Here’s Lady Macbeth being made, the project and process my wife, Tina Fruchter, and I went through during the Echo Lake conference. This was our first collaborative workshop woodworking event, and also our first workshop collaboration together. We learned a lot on several fronts, and I’ll step out from behind the camera to share with you in this post.
On the design front I really enjoyed turning and sawing crude joints for pelvis, elbow and shoulder using pin-and-pivot mechanism from my current work on four-bar linkages in furniture. The Echo Lake experience advanced my work too: first day back in the UArts workshop, I made several improved versions of shoulder and elbow joints, adding to my gizmo-and-mechanism vocabulary.
On the tooling front, I lusted for an inflatable drum sander like Norm Sartorius has, and confirmed anew my own preference for the band saw for nearly every sawing operation. I also gained new appreciation for high-speed power carving tools, even as I decided not to acquire a set-up of my own.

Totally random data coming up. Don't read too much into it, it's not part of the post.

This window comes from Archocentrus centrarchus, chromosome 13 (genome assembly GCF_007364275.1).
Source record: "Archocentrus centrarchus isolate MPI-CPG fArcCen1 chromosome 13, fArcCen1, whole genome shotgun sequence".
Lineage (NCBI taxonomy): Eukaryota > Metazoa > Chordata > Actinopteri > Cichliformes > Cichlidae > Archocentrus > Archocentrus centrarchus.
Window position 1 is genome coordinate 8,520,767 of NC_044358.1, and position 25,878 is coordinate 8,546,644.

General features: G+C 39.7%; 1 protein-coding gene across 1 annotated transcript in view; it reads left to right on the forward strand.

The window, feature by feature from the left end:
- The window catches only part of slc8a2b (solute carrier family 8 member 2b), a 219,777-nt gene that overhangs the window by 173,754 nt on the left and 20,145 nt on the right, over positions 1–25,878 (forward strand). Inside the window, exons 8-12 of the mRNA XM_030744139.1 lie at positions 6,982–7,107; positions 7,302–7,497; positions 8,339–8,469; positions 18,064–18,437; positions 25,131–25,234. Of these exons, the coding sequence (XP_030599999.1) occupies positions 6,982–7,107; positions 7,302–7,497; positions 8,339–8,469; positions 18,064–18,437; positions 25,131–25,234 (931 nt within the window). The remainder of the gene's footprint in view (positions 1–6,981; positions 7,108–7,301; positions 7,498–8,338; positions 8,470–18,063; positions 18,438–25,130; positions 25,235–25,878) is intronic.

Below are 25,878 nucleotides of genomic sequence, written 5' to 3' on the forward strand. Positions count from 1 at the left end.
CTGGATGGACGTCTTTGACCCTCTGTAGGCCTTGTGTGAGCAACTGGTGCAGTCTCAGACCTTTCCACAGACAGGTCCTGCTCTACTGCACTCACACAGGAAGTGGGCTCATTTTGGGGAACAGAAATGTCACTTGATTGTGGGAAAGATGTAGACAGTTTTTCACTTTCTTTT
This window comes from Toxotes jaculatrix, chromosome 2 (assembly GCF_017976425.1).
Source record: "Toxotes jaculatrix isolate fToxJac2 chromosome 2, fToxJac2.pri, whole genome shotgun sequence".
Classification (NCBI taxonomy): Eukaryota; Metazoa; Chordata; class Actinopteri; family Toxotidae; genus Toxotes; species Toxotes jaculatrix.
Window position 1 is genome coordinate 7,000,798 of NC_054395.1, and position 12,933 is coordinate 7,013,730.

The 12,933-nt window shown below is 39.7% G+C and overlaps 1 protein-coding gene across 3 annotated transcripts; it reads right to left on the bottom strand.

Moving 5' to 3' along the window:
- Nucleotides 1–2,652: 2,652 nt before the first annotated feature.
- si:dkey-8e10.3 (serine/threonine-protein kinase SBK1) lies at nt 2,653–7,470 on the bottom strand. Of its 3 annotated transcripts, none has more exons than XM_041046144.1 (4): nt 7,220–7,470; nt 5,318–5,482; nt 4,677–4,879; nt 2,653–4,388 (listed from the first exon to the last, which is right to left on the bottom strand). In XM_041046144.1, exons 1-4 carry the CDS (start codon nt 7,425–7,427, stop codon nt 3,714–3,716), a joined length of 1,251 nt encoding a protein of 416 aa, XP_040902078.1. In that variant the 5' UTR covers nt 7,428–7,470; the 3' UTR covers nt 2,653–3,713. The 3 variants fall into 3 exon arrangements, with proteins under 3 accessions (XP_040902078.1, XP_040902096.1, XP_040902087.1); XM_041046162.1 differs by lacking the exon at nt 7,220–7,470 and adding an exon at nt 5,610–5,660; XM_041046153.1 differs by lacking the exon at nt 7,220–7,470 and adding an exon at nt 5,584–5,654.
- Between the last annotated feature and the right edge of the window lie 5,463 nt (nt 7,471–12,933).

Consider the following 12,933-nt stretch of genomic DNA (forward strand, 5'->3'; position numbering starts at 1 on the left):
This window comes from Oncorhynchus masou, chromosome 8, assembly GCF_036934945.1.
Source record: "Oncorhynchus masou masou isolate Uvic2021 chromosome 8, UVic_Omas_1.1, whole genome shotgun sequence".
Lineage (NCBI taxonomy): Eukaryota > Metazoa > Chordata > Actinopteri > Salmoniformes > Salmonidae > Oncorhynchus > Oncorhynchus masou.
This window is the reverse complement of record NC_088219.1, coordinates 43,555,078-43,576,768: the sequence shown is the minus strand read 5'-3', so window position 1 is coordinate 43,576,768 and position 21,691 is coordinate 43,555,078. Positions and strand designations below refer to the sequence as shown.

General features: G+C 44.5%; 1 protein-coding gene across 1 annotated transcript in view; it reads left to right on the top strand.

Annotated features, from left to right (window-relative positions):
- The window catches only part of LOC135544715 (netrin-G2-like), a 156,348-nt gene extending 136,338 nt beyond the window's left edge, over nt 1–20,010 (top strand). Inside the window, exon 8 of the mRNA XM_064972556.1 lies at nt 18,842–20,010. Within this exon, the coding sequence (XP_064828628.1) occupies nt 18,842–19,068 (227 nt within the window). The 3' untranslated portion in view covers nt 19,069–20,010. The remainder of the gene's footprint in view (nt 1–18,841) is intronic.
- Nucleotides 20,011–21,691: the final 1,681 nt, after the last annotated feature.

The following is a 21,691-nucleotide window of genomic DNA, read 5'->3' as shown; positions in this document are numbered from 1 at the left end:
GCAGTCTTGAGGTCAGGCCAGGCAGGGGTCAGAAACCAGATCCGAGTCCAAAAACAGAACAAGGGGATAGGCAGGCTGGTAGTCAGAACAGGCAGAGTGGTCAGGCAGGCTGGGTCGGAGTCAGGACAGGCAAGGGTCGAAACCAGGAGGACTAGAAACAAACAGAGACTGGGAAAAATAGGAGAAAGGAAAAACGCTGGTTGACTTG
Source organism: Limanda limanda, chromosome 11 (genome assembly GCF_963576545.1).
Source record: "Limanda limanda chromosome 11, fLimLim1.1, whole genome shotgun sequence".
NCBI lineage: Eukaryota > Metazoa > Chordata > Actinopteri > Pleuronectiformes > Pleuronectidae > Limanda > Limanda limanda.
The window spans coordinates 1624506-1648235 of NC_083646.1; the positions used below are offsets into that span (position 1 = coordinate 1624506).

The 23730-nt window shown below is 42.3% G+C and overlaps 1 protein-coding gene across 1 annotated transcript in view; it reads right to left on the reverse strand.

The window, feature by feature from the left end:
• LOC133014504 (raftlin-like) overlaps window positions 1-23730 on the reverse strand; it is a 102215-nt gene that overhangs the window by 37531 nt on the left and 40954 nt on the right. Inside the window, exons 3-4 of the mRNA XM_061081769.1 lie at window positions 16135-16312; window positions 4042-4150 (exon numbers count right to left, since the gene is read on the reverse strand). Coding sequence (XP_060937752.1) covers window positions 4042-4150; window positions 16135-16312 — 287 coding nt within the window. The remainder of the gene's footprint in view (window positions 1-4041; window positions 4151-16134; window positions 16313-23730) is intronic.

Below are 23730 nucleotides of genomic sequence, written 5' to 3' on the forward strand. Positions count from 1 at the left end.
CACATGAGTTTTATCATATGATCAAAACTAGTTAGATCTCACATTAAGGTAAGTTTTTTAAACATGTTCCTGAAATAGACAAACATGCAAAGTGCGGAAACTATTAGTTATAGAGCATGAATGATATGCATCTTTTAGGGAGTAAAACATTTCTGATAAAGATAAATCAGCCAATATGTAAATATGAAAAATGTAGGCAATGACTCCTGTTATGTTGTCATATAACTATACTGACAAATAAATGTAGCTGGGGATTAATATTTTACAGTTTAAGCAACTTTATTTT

On the collaborative partnership front it went really well, with good discussions that advanced the project without arguments. At the same time, Tina rediscovered why she does not do shop work: she’s very sensitive to wood dust in the air. She’d need a respirator helmet like Ben Carpenter wears to carve and sand.
On the art and auction front, we noted that large sculptural pieces including ours did not attract anywhere near the interest that budders showed in small, nicely finished objets d’art. People said they couldn’t give it floor space, it wasn’t useful enough to have a vestigial cabinet inside the figure’s body.
That begs the question of whether the piece was any good, you’ll have to decide for yourself. For me, it was enough to enjoy the Echo Lake experience, make new friends, try new things, and come away with new ideas.